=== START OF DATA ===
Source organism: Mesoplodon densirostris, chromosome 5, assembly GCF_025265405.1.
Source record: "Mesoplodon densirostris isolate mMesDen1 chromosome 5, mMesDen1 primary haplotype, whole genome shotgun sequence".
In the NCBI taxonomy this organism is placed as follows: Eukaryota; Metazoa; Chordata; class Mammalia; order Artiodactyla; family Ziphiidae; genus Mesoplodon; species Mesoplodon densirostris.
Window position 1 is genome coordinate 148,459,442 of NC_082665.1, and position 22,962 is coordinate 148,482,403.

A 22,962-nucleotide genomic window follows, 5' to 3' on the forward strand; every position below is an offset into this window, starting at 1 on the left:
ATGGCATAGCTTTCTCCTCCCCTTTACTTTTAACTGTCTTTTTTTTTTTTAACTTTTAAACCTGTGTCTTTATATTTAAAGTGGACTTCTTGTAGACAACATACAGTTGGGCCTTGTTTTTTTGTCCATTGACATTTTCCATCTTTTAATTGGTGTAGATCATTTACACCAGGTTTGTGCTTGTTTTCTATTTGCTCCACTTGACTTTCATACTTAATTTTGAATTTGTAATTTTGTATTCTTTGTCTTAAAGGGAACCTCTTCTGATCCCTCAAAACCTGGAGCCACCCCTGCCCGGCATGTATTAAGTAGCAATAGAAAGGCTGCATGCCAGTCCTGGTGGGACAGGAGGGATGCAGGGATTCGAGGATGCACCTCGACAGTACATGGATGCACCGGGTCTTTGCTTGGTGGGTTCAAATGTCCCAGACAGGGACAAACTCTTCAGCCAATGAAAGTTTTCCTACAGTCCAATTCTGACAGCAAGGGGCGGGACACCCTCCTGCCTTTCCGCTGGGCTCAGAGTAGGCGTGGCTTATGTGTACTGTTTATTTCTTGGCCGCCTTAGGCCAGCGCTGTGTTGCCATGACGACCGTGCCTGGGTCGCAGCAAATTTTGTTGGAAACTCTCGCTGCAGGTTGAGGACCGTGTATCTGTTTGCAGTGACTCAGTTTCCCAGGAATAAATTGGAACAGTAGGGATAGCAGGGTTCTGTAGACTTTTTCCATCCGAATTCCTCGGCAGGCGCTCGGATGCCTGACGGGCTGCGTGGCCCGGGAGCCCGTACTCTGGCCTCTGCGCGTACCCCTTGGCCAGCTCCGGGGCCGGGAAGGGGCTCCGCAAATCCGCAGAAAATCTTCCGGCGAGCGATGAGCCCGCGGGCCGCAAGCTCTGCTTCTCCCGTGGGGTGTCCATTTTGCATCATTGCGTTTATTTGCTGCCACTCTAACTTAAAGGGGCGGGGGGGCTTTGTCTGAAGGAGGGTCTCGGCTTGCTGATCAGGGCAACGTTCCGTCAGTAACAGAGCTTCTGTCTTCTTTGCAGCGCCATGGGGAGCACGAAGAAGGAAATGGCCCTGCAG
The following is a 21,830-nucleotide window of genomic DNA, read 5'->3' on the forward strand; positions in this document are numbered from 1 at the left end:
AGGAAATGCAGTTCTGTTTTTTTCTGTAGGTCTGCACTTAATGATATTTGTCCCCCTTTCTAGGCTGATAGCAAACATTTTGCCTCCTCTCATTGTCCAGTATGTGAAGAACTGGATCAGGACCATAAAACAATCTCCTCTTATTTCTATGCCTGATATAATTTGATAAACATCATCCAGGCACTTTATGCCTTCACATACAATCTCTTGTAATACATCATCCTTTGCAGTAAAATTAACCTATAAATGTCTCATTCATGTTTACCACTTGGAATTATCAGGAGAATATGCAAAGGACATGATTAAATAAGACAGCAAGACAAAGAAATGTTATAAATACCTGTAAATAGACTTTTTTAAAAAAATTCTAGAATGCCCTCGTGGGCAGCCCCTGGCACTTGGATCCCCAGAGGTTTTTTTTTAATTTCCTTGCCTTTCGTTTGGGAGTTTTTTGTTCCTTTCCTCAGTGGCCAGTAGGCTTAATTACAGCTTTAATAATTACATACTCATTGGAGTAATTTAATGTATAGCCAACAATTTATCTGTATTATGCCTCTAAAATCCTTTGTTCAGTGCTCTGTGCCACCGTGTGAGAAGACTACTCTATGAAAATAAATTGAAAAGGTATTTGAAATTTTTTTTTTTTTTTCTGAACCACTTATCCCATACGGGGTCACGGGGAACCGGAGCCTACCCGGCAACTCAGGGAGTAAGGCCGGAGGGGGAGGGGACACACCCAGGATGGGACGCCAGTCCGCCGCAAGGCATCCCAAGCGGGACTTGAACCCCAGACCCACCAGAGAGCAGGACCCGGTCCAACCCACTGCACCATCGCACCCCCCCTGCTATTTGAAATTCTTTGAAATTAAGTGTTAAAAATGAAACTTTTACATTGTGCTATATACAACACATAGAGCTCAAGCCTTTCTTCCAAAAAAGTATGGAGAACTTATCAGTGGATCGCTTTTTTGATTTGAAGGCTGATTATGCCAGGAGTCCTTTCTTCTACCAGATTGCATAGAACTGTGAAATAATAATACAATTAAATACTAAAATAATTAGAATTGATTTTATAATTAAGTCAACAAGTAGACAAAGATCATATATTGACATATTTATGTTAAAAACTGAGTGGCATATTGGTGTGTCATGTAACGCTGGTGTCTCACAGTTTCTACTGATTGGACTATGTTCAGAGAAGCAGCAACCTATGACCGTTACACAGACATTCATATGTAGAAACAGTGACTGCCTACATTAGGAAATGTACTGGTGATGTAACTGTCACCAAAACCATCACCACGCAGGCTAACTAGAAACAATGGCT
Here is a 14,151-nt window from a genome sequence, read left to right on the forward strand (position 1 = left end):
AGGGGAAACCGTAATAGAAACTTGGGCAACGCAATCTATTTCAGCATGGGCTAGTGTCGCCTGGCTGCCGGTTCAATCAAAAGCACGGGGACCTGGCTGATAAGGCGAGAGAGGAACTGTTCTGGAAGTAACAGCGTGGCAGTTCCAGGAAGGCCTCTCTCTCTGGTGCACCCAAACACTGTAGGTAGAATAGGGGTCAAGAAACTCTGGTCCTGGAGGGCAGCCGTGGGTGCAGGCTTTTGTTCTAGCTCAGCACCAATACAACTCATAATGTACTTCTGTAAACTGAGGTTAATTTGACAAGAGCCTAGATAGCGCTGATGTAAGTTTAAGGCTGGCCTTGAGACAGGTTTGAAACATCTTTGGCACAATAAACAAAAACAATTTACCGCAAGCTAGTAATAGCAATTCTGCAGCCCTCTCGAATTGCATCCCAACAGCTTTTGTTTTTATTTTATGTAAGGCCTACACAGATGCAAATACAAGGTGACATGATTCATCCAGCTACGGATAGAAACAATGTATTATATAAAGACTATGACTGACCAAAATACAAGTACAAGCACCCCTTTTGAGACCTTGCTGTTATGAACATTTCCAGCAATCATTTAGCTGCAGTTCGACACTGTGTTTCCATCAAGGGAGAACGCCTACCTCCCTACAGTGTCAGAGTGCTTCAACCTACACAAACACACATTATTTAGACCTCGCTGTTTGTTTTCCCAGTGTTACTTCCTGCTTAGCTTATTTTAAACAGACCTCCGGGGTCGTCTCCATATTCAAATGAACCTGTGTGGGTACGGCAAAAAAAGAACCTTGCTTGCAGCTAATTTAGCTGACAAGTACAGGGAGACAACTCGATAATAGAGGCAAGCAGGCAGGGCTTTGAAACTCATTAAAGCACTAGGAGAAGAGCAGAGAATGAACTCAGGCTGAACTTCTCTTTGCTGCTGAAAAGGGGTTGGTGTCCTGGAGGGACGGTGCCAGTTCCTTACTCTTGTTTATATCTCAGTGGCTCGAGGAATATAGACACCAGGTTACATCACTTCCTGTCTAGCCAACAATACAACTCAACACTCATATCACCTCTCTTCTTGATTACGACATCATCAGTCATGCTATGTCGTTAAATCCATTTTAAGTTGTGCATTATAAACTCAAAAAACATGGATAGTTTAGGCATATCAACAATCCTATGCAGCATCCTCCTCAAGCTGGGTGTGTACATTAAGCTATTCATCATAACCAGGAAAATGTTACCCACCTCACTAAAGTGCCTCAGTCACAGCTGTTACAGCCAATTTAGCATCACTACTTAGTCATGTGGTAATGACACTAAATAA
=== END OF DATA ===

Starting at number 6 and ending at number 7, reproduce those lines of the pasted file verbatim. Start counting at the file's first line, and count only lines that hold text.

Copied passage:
ATGGCATAGCTTTCTCCTCCCCTTTACTTTTAACTGTCTTTTTTTTTTTTAACTTTTAAACCTGTGTCTTTATATTTAAAGTGGACTTCTTGTAGACAACATACAGTTGGGCCTTGTTTTTTTGTCCATTGACATTTTCCATCTTTTAATTGGTGTAGATCATTTACACCAGGTTTGTGCTTGTTTTCTATTTGCTCCACTTGACTTTCATACTTAATTTTGAATTTGTAATTTTGTATTCTTTGTCTTAAAGGGAACCTCTTCTGATCCCTCAAAACCTGGAGCCACCCCTGCCCGGCATGTATTAAGTAGCAATAGAAAGGCTGCATGCCAGTCCTGGTGGGACAGGAGGGATGCAGGGATTCGAGGATGCACCTCGACAGTACATGGATGCACCGGGTCTTTGCTTGGTGGGTTCAAATGTCCCAGACAGGGACAAACTCTTCAGCCAATGAAAGTTTTCCTACAGTCCAATTCTGACAGCAAGGGGCGGGACACCCTCCTGCCTTTCCGCTGGGCTCAGAGTAGGCGTGGCTTATGTGTACTGTTTATTTCTTGGCCGCCTTAGGCCAGCGCTGTGTTGCCATGACGACCGTGCCTGGGTCGCAGCAAATTTTGTTGGAAACTCTCGCTGCAGGTTGAGGACCGTGTATCTGTTTGCAGTGACTCAGTTTCCCAGGAATAAATTGGAACAGTAGGGATAGCAGGGTTCTGTAGACTTTTTCCATCCGAATTCCTCGGCAGGCGCTCGGATGCCTGACGGGCTGCGTGGCCCGGGAGCCCGTACTCTGGCCTCTGCGCGTACCCCTTGGCCAGCTCCGGGGCCGGGAAGGGGCTCCGCAAATCCGCAGAAAATCTTCCGGCGAGCGATGAGCCCGCGGGCCGCAAGCTCTGCTTCTCCCGTGGGGTGTCCATTTTGCATCATTGCGTTTATTTGCTGCCACTCTAACTTAAAGGGGCGGGGGGGCTTTGTCTGAAGGAGGGTCTCGGCTTGCTGATCAGGGCAACGTTCCGTCAGTAACAGAGCTTCTGTCTTCTTTGCAGCGCCATGGGGAGCACGAAGAAGGAAATGGCCCTGCAG
The following is a 21,830-nucleotide window of genomic DNA, read 5'->3' on the forward strand; positions in this document are numbered from 1 at the left end: